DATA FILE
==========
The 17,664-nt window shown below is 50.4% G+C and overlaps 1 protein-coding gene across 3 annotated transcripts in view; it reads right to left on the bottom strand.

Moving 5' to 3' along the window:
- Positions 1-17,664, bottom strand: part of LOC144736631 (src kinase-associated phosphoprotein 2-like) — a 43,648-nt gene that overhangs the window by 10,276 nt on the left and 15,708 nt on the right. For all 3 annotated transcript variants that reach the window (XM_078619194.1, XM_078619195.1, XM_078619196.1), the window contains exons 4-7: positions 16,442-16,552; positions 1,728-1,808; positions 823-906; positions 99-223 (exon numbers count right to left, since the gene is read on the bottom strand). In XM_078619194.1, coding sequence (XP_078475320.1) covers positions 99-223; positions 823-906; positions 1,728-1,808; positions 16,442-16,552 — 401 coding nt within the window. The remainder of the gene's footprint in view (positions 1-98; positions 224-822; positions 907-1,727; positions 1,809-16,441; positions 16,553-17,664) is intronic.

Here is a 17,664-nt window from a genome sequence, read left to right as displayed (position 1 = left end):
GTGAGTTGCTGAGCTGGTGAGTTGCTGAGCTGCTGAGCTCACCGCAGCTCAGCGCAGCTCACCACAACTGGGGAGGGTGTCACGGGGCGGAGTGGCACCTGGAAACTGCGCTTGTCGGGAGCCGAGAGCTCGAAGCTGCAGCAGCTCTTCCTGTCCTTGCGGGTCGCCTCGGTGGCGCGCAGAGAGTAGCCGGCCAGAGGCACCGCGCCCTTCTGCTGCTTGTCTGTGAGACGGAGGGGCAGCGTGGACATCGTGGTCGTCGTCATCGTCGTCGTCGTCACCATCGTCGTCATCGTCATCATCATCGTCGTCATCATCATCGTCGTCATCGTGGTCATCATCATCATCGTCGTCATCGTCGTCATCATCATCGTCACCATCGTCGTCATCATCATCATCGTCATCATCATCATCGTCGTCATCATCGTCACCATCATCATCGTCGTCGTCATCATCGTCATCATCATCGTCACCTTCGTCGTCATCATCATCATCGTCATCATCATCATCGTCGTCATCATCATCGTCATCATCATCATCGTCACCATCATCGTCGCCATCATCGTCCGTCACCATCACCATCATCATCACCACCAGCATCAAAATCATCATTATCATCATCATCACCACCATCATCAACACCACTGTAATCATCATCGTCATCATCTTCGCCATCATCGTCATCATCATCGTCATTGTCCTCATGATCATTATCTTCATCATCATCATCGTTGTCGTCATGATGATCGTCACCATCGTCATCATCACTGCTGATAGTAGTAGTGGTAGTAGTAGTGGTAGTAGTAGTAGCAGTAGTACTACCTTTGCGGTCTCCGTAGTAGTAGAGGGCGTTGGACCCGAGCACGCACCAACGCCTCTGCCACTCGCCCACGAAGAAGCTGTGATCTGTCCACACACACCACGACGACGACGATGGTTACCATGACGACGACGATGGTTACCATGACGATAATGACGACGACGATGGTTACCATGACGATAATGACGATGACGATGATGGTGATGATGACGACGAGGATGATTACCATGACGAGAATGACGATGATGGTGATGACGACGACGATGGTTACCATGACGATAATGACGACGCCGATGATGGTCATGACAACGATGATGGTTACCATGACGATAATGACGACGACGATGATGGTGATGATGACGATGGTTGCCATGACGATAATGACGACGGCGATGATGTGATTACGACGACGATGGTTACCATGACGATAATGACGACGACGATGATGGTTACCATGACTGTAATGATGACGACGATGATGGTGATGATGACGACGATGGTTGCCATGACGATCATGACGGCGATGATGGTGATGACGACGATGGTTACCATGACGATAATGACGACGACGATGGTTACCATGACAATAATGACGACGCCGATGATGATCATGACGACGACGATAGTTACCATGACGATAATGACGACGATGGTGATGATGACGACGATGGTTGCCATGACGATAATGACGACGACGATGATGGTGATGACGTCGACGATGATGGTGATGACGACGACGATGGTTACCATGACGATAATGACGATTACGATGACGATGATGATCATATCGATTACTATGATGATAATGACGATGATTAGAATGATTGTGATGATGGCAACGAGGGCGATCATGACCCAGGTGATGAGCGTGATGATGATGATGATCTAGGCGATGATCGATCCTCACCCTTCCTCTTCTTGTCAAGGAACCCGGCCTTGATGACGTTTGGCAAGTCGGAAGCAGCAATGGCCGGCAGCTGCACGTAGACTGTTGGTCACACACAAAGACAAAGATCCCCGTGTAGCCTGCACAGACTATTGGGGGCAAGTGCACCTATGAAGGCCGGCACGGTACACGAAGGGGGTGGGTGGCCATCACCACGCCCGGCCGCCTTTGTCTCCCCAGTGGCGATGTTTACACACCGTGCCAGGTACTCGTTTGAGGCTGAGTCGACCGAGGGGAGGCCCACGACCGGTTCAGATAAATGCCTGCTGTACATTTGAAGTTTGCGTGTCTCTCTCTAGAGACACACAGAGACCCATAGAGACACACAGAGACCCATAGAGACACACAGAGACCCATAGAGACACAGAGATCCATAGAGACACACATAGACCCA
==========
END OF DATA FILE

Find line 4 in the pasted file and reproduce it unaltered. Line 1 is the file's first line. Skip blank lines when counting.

Here is a 17,664-nt window from a genome sequence, read left to right as displayed (position 1 = left end):